Inspired by A Thousand and One Nights, The Wrath and the Dawn is a sumptuous and enthralling read from beginning to end. (summary from Goodreads)
The Wrath and the Dawn is a gorgeous, sumptuous feast for the senses.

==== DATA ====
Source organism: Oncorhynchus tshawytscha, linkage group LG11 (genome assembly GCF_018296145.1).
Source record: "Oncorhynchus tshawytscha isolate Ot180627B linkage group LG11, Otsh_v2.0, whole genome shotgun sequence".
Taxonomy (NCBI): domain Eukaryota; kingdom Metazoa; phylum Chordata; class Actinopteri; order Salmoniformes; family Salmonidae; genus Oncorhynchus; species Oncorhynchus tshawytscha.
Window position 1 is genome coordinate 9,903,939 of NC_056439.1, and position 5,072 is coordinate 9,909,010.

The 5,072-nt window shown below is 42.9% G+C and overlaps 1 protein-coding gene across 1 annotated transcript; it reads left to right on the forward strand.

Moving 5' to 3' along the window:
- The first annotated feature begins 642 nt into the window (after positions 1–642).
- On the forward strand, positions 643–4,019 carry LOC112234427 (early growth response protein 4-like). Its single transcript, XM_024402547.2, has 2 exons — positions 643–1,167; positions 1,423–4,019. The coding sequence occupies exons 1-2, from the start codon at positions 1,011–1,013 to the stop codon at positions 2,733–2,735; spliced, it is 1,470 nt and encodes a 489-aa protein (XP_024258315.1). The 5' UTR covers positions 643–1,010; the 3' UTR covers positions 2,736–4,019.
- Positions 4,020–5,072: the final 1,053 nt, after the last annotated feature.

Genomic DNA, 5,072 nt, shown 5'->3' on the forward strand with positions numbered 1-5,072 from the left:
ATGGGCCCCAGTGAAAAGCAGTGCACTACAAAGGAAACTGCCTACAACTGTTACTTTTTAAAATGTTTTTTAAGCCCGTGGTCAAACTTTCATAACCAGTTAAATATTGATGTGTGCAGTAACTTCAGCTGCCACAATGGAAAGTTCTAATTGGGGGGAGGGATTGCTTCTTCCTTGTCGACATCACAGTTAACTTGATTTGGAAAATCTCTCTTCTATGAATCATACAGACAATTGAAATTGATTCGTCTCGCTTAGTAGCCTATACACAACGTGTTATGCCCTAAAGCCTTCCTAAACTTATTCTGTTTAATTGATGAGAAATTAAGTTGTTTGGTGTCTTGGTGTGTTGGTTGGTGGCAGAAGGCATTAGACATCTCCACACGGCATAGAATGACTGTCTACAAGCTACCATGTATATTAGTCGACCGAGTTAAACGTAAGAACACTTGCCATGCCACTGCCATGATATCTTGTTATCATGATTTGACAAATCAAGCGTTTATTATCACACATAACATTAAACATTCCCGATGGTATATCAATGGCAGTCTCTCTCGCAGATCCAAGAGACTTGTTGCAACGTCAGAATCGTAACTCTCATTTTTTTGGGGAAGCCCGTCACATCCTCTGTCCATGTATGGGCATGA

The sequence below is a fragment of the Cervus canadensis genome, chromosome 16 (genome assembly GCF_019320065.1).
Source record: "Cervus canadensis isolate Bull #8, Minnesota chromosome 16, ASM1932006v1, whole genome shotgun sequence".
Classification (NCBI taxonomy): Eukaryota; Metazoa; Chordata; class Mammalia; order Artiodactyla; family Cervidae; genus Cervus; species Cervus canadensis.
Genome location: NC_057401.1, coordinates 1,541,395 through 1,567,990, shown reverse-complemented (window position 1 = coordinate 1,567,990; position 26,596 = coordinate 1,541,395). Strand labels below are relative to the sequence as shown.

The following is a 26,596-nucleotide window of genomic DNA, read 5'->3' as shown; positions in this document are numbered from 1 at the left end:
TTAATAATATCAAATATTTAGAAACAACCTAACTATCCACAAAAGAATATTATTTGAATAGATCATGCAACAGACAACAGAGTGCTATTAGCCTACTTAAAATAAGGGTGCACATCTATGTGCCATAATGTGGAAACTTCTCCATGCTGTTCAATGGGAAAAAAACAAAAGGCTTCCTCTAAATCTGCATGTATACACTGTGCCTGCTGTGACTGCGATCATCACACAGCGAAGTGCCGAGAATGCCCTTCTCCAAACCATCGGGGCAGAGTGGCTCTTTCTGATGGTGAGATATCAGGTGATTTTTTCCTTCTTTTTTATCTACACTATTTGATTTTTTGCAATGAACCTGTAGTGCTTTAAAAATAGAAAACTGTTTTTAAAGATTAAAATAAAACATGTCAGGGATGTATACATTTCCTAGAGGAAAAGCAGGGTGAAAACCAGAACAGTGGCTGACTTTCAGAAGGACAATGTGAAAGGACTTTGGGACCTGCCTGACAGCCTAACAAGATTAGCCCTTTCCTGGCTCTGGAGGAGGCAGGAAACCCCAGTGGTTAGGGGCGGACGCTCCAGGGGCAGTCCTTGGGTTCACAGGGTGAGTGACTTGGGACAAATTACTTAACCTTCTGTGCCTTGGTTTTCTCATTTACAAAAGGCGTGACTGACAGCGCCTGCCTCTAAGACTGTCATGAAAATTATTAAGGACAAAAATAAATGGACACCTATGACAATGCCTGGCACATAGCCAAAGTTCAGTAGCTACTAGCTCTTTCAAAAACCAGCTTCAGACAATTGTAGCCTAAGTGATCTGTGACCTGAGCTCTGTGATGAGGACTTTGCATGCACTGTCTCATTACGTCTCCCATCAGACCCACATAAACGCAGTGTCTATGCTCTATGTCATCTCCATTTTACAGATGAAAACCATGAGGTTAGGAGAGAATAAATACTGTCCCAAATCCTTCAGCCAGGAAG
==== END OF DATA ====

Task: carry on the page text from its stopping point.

I cannot even begin to describe how lovely the prose of The Wrath and the Dawn is. Ahdieh describes everything in great detail - the sights, the sound, the smells, the tastes, the feels. Every little thing of this world is brought to illustrious life through her words and it is truly wonderful. You can't help but get lost in the book. The great thing is, not only is it beautiful, but it's never boring, as so much detail might be expected to be. In saying that though, I must admit to wanting a little more action. I may have never gotten bored or frustrated with the narrative, but The Wrath and the Dawn ended somewhat abruptly for me, just as the action was coming into play. It certainly helps increase my desperation to read the next book, The Rose and the Dagger. Damn cliffhangers! I'm so glad the series is only a duology though. I think Ahdieh has enough to make it captivating and fantastic, but drawing it out over more books might have proven detrimental. As a retelling of The Arabian Nights I think Ahdieh has done magnificently. The way she's incorporated elements of the original stories is so great. In terms of Shazi telling stories each night to keep Khalid from executing her though, I wish Ahdieh had built on that more. I can see how it could have been too overly drawn out, but as it stands, there just wasn't enough to make me totally believe the life and death extremity of Shazi's situation. I mean, there's terrifying proof of what happened to previous wives, but Khalid is apparently risking a lot in keeping her alive, so I would have liked to have that turmoil more obvious. Considering the build up at the end of The Wrath and the Dawn though, setting up the plot of The Rose and the Dagger, I'm sure I'm going to get more turmoil than I can handle. I kind of can't wait!